basketball player Len Bias and
Cleveland Browns football player
Don Rogers. Bias died June 19 and
Rogers died eight days later.
Murphy said that seldom does
anyone use just one substance,
instead mixing marijuana with alco
hol or cocaine with alcohol.
. Murphy said that when an Ohio
State athlete is detected using drugs,
"We feel they should not play . . .
If they have drugs in their system,
they run the risk of injuring them
selves as well as causing other players
to be at risk because of their lack
The solution, Murphy said, is drug
testing as a deterrent, not as a way
"The Olympic program of testing
is based upon identifying (people
who test positive for drugs) and of
punishing them. Our program (at
Ohio State) and the one I advocate
is based upon, first, to deter use, and
second, to identify the kids with
problems and try to get them clean.
"We work with 'some for two or
three years, Murphy said. "If they are
in treatment for two or three years
and we eventually get then clean,
well, that's our goal."
Murphy said that every athlete,
coach, trainer, team physician,
manager and other staff member
affiliated with the program at Ohio
State is tested. In the 1984-1985
school year, Murphy said Ohio State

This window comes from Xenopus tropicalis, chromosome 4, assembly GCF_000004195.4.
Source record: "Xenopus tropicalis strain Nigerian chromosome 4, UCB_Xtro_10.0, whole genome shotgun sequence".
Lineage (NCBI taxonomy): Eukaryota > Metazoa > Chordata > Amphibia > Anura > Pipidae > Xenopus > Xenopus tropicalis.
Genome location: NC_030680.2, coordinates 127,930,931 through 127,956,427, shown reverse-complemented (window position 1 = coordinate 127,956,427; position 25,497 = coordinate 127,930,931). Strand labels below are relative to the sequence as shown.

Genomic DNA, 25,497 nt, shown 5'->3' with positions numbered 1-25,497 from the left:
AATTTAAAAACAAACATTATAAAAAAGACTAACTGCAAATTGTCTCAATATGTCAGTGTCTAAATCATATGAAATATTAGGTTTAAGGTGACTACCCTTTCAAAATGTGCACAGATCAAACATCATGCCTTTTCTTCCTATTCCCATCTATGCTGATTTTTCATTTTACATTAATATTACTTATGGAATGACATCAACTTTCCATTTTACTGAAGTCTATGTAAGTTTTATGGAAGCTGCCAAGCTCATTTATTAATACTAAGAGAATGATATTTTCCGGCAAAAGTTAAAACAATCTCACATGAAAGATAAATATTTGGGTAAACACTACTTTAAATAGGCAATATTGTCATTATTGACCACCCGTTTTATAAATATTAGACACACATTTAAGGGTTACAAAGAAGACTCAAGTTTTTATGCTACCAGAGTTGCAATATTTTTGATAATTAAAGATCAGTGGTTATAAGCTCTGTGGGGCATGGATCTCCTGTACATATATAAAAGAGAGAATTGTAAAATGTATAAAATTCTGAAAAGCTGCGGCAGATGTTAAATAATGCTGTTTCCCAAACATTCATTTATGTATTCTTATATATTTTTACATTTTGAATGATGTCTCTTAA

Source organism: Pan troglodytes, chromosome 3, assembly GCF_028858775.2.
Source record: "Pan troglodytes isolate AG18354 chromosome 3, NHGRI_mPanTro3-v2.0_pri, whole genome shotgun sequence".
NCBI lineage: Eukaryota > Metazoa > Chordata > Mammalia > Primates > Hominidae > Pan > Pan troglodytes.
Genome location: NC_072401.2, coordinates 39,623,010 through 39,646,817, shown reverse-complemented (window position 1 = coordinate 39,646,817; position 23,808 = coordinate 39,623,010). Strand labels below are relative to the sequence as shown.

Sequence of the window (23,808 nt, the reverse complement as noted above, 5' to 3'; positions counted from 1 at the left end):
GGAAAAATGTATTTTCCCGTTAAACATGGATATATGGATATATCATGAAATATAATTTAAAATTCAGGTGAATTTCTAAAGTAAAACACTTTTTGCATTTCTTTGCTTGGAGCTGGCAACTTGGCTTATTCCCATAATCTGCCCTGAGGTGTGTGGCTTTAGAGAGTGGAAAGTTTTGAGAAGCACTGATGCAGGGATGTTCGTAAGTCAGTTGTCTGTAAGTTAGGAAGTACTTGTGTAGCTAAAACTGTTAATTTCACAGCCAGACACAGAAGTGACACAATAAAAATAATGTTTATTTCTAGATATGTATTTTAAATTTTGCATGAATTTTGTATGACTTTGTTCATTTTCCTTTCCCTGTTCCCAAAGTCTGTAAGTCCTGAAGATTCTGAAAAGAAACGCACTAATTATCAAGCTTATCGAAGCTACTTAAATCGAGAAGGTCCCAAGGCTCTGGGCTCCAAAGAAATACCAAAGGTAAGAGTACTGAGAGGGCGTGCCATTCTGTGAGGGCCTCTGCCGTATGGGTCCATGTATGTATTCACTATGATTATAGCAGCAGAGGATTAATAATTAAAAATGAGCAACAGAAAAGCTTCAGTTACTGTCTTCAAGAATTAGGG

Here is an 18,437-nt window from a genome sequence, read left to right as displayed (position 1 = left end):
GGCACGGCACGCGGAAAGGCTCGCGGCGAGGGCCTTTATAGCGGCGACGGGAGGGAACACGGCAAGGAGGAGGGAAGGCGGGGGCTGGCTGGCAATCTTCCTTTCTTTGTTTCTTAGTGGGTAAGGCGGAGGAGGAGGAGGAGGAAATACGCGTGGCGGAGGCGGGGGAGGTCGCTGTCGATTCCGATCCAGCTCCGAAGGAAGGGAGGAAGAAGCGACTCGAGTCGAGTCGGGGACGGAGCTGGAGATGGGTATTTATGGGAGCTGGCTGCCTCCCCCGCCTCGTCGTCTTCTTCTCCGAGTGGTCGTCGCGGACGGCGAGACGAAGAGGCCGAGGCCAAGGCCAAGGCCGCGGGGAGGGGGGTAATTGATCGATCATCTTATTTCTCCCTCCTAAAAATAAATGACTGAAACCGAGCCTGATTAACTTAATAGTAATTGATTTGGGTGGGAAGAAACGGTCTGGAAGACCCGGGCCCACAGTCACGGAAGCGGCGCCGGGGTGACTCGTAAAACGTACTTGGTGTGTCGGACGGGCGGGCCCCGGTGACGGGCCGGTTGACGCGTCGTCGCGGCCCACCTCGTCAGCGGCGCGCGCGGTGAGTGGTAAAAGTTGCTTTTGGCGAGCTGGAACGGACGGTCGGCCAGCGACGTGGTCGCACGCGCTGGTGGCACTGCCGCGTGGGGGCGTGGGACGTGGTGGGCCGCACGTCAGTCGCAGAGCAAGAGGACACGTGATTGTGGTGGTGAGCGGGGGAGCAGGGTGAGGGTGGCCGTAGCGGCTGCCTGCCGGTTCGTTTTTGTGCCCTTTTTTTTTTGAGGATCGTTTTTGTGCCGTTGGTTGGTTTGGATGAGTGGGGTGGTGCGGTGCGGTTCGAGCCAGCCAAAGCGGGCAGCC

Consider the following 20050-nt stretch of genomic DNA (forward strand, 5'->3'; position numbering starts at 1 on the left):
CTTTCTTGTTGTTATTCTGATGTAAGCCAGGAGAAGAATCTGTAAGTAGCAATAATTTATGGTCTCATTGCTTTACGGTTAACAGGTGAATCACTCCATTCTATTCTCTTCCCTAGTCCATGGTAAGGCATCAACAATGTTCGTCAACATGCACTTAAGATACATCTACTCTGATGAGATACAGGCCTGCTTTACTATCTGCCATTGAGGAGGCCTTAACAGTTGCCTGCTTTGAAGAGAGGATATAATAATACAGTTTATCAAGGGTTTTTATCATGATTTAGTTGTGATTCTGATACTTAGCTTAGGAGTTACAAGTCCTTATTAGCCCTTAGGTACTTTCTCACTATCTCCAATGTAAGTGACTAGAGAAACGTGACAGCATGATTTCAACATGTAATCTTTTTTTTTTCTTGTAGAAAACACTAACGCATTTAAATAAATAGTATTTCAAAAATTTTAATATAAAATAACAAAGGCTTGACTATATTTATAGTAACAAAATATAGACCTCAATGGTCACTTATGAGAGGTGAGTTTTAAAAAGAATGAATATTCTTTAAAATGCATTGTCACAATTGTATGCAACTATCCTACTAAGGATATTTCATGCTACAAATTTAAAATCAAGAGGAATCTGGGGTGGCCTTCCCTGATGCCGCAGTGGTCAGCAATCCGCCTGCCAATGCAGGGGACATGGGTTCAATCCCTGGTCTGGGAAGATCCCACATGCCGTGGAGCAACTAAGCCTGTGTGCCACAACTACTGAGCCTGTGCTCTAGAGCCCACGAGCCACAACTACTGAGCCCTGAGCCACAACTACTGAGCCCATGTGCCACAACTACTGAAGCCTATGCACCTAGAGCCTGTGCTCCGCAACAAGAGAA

tested three men's teams and two
women's teams and 5 percent of the
urine samples showed use of illegal
He added that in tests of four men's
teams and two women's teams during
1985-1986, 1.5 percent came up
"We consider that (random,
weekly) drug testing has proven to
be a major deterrent to drug abuse
during the season," Murphy said.
He said that when an athlete tests
positive the first time, they are
rechecked by a second test. So-called
"false-positives" occur in less than 1
percent of the tests, Murphy said.
On the determination of a positive
on the first test, the athlete is placed
on probation but is not disciplined
by the coach by a loss of playing time.
For the remainder of his or her
college career, the athlete must
submit to weekly tests. Positives are
cumulative, so that if an athlete fails
a test as a freshman and then again
as a senior, it is still a second positive.
A second drug test failure brings
intra-squad discipline. Starters do
not start, those on the traveling squad
are left at home, and those who are
on the non-travel squad are taken off
the training table.
The athlete is suspended on a third
positive test. They may be reinstated
after they have been declared clean
for a period of four to six weeks,
"Every player who has been sus
pended over the last two years (at
Ohio State) has been reinstated," said
Murphy, who said that six of seven
athletes at the university had failed
a third test over that period.
Murphy said that Ohio State sets
up counseling for those who have
failed tests and also arranges frequent
visits by speakers such aS National
Football League drug enforcement
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THE GOOD NEWS
Ray Hughes and Danny Costanzo
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Every crook in Chicago wants
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A TURMANOSTBtCOMRWIY PRODUCTION